(NEXSTAR) – Social Security recipients shouldn’t expect 2024’s cost-of-living adjustment (COLA) to be as significant as 2023’s, despite warnings that beneficiaries are losing their purchasing power.
“The 2024 COLA could be around 3.1%,” Mary Johnson, the Social Security and Medicare policy analyst for the Senior Citizens League, said in a news release issued last week.
The Senior Citizen’s League (TSCL), a nonpartisan senior advocacy group, has for years based its estimations of upcoming COLA increases on data from the Bureau of Labor Statistics and specifically its Consumer Price Indexes — the same data which is ultimately used by the Social Security Administration to determine its annual COLA increases.
The 2023 increase, at 8.7%, was the largest COLA increase in over four decades, partially thanks to supply-chain disruptions, which fueled soaring inflation amid the pandemic. But analysts with TSCL are worried that cooling inflation — or at least the appearance of cooling inflation — will result in a smaller 2024 COLA increase that could have detrimental effects on beneficiaries.
“Inflation is moderating, but a lower inflation rate has not necessarily meant that prices have decreased,” TSCL writes in a study published earlier this month, in which the group argues that “key items” remain at “stubbornly high” prices.
Johnson, speaking with Nexstar ahead of last year’s COLA announcement, noted said that seniors have different spending habits than younger generations. The Consumer Price Index, she said, does not accurately reflect the rising costs of items that older Americans more frequently spend their money on, including prescription drugs, food, housing or dental services (which are generally not covered by Medicare).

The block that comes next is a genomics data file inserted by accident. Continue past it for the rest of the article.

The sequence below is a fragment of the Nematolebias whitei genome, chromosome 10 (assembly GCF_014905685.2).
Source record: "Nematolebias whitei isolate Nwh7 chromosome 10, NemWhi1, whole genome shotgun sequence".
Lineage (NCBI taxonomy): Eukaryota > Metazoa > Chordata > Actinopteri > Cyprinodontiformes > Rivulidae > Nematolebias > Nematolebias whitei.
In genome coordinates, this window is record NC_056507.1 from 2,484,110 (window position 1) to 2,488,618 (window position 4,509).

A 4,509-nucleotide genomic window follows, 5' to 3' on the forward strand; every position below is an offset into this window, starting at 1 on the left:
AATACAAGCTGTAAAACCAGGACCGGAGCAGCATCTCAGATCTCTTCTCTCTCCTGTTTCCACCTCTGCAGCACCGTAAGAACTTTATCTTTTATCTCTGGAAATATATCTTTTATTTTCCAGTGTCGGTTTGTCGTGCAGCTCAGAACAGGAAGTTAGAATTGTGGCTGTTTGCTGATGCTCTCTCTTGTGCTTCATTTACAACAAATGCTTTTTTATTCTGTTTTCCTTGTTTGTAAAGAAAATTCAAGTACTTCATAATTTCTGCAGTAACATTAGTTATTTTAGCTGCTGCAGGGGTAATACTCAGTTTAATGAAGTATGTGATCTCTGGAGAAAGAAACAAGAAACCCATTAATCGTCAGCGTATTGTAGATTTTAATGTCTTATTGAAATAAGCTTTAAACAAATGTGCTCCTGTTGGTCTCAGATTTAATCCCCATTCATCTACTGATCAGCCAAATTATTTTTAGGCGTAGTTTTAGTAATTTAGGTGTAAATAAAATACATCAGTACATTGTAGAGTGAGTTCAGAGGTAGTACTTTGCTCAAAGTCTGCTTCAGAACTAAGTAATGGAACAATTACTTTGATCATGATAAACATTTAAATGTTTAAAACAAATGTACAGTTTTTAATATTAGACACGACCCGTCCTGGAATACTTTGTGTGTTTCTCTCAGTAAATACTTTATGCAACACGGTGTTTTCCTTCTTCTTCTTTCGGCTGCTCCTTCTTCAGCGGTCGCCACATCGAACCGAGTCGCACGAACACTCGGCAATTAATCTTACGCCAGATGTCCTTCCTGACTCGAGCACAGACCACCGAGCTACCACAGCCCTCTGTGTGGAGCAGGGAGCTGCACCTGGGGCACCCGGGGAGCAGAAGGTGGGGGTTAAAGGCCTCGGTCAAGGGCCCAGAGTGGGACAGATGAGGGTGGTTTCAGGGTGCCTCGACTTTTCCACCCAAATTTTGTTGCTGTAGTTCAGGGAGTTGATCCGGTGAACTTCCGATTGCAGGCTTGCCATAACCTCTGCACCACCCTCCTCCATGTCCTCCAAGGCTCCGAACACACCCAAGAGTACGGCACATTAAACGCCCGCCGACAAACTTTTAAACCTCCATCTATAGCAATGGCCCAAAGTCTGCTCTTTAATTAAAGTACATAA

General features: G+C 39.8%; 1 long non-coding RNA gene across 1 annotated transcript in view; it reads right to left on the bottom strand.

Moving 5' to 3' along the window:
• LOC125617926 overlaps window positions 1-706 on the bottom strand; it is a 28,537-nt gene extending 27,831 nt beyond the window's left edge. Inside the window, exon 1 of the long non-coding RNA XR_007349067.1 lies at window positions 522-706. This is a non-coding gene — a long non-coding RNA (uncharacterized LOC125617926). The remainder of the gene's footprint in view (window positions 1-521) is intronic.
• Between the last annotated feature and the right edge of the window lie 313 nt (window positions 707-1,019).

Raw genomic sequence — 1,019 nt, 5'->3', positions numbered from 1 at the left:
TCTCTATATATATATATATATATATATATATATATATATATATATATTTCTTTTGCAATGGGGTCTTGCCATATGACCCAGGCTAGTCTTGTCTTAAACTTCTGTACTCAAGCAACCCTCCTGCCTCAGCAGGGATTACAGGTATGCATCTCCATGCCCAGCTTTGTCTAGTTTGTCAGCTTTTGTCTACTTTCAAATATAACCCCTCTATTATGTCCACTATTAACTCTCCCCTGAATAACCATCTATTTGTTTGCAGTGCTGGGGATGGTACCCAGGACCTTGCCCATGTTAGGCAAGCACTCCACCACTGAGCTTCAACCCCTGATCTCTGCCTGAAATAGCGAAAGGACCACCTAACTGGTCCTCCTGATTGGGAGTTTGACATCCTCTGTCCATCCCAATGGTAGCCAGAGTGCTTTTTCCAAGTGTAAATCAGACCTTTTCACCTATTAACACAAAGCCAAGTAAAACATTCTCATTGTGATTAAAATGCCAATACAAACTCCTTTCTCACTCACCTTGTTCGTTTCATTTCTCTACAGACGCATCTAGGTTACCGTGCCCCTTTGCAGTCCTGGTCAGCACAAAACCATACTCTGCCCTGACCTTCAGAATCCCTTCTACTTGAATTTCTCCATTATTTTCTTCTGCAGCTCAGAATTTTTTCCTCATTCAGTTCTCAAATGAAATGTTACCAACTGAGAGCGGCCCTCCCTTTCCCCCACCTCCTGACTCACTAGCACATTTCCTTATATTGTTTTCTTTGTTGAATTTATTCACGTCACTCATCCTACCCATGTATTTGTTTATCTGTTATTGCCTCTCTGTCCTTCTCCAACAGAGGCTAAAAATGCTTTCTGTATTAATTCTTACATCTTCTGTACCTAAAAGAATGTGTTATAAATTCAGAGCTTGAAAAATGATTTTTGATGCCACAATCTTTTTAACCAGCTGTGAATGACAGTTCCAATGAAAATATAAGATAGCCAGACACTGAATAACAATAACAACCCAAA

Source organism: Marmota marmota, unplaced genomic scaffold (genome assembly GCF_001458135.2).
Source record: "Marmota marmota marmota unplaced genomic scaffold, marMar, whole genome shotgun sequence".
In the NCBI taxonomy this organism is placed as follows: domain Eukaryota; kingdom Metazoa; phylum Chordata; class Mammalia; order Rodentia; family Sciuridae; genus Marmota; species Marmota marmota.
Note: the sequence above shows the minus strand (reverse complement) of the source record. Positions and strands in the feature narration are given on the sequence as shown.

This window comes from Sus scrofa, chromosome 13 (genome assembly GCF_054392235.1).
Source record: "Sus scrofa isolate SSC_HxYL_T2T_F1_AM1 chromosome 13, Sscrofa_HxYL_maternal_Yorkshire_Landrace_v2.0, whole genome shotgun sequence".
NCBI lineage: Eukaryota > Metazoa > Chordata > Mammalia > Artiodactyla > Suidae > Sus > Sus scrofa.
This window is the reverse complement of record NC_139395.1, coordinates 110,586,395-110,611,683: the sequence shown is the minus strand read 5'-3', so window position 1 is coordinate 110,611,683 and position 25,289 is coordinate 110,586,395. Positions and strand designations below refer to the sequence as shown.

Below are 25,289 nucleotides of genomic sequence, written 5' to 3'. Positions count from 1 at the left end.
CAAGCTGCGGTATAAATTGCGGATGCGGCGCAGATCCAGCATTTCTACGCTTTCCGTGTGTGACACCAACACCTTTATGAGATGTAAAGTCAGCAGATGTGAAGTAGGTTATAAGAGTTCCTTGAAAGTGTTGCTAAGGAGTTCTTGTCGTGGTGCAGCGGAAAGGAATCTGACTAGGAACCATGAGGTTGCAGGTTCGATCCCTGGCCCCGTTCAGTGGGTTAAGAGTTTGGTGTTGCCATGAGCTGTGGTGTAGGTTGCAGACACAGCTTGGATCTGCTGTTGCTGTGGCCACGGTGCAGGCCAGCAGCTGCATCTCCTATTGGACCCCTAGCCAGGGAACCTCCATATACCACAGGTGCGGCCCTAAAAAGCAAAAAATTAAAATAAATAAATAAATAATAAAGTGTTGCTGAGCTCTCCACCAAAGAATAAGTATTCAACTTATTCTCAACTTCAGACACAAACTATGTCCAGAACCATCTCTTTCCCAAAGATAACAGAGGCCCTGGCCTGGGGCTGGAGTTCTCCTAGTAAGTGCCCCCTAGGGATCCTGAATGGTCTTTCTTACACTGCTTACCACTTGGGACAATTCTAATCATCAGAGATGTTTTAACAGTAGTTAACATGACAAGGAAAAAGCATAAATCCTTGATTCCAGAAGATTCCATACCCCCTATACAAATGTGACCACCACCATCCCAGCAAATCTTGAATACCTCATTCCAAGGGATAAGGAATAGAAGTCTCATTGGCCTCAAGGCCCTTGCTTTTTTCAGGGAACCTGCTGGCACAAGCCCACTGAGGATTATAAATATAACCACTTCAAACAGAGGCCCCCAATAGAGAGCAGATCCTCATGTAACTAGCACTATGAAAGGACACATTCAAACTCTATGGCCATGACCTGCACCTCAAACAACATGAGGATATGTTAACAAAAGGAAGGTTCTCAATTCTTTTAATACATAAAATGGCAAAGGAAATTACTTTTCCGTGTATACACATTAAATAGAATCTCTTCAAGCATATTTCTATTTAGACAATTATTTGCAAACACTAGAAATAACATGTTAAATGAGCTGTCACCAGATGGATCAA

“[Seniors] are spending a bigger percentage of their household budgets [on these expenses],” Johnson said. “These costs are not showing up, necessarily, in the COLA. There’s a weakness in the COLA.”
TSCL’s most recent study of benefit increases over the last two decades also appears to show a significant decline in seniors’ ability to keep up with rising prices: Social Security benefits, according to TSCL, have lost about a third of their buying power since 2000, even when accounting for every COLA increase over the last 22 years.
“For every $100 a retired household spent on groceries in 2000, that household can only buy about $64 worth today,” TSCL wrote.
TSCL’s projections of a 3.1% COLA increase in 2024 are subject to change, of course. The official COLA won’t be announced until October before going into effect in January. But no matter the increase, it likely won’t be enough to satisfy the needs of seniors, TSCL believes.
“It’s not like we have a target number we were hoping for. We want to see an approach that’s more comprehensive than that,” said Johnson, who pointed to a number of economic issues facing current and future beneficiaries — including the possibility of Social Security’s insolvency, of the fact that fewer jobs now offer pensions to supplement Social Security checks.
“People are also living longer lives in retirement, so it’s hard for anyone to save for that,” she said.